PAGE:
12. 12.0 12.1 12.2 Smit, David Jan (1997) (PDF). Under the Flags of Sweden and of the Red Cross. ISBN 90-901002-6-1. http://publishing.eur.nl/ir/repub/asset/17813/970102_SMIT,%20David%20Jan.pdf. Retrieved 8 September 2010. 
  13. 13.0 13.1 13.2 13.3 John Dale Chew. "Letters of John D. Chew from Stalags XXI-A,B,D and VIII-B". In Martin Chew. Prisoner of War (1939-1945) Letters Home. https://sites.google.com/site/johnchewpowhistory/home/letters-home. Retrieved 7 September 2010. 
  14. Douglas Evans (2000). "Autumn 2000 Newsletter". The National Ex-Prisoner of War Association. http://www.prisonerofwar.org.uk/autum_2000.htm. Retrieved 7 October 2010. 
  15. Eric Reeves (2003). "Summer 2003 Newsletter". http://www.prisonerofwar.org.uk/summer_2003.htm. Retrieved 7 October 2010. 
  16. 16.0 16.1 16.2 Werner Schwarz. "Wehrkreis XXI - Posen (Poznań) [Polen"]. Moosburg Online: Kriegsgefangenenlager (Liste). http://www.moosburg.org/info/stalag/laglist.html#wkxxi. Retrieved 30 August 2010. 
  17. 17.0 17.1 Ronald B. Littledale (1946). "Escape to Freedom" (PDF). Kings Royal Rifle Corps Association. http://www.krrcassociation.com/archives/lt_col_r_b_littledale_dso_escape_to_freedom.pdf. Retrieved 31 August 2010. 
  18. 18.0 18.1 Allan Wolfe. "Capture at Doullens: 6th Royal West Kents". WW2 Peoples' War. BBC. http://www.bbc.co.uk/ww2peopleswar/stories/80/a2276480.shtml. Retrieved 7 September 2010. 
  19. "WO 311/964 Murder of Sapper Alexander at Stalag XXI D, Posen, Poland, 12 May 1942". Records created or inherited by the War Office, Armed Forces, Judge Advocate General, and related bodies. The National Archives. http://www.nationalarchives.gov.uk/catalogue/displaycataloguedetails.asp?CATLN=6&CATID=8803284. Retrieved 8 September 2010.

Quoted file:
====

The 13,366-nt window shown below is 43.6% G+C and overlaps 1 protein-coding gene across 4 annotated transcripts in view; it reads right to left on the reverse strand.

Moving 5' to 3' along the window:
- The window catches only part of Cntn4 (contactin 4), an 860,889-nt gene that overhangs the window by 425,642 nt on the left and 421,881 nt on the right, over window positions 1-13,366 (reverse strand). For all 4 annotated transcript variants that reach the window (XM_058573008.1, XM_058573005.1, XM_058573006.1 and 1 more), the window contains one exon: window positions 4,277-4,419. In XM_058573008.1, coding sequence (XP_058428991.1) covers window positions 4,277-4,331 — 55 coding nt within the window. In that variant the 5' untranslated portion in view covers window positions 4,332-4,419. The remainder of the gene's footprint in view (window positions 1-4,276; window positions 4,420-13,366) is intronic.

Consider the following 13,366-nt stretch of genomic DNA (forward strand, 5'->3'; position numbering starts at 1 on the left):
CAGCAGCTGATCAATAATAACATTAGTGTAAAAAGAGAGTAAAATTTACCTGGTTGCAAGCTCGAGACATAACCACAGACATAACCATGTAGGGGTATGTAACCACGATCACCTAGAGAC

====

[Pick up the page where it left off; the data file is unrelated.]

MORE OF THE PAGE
20. Christopher Palmer. "Rifleman Cecil A. Ponsford. Army, Kings Royal Rifle Corps". The Wartime Memories Project - The Second World War. http://www.wartimememoriesproject.com/ww2/thosewhoserved/p-ww2.php?pagenum=4. Retrieved 6 September 2010. 
  21. "Conscript Heroes. MI9 nos 1000–1499". WWII Escape and Evasion Information Exchange. http://www.conscript-heroes.com/MI9-03.html. Retrieved 23 October 2010. 
  22. Les Allan (2004). "Spring 2004 Newsletter". The National Ex-Prisoner of War Association. http://www.prisonerofwar.org.uk/spring_2004.htm. Retrieved 28 September 2010. 
  23. "No. 36278". 7 Dec 1943. https://www.thegazette.co.uk/London/issue/36278/page/ 
  24. John Dale Chew. "Secret Camp Radios". In Martin Chew. Prisoner of War (1939-1945). https://sites.google.com/site/johnchewpowhistory/home/stories/secret-camp-radios. Retrieved 7 September 2010. 
  25. "WO 309/2135 Shooting of Fusilier Rigby and wounding of other prisoners of war, Stalag XXI D, Posen, Poland,". Records created or inherited by the War Office, Armed Forces, Judge Advocate General, and related bodies. The National Archives. 16 April 1944. http://www.nationalarchives.gov.uk/catalogue/displaycataloguedetails.asp?CATLN=6&CATID=8683169&j=1. Retrieved 8 September 2010. 
  26. actiondesksheffield, ed (17 May 2005). "Wartime Memories of Thomas W Gould". WW2 Peoples' War. BBC. http://www.bbc.co.uk/ww2peopleswar/stories/06/a4083806.shtml. Retrieved 30 August 2010. 

External links[]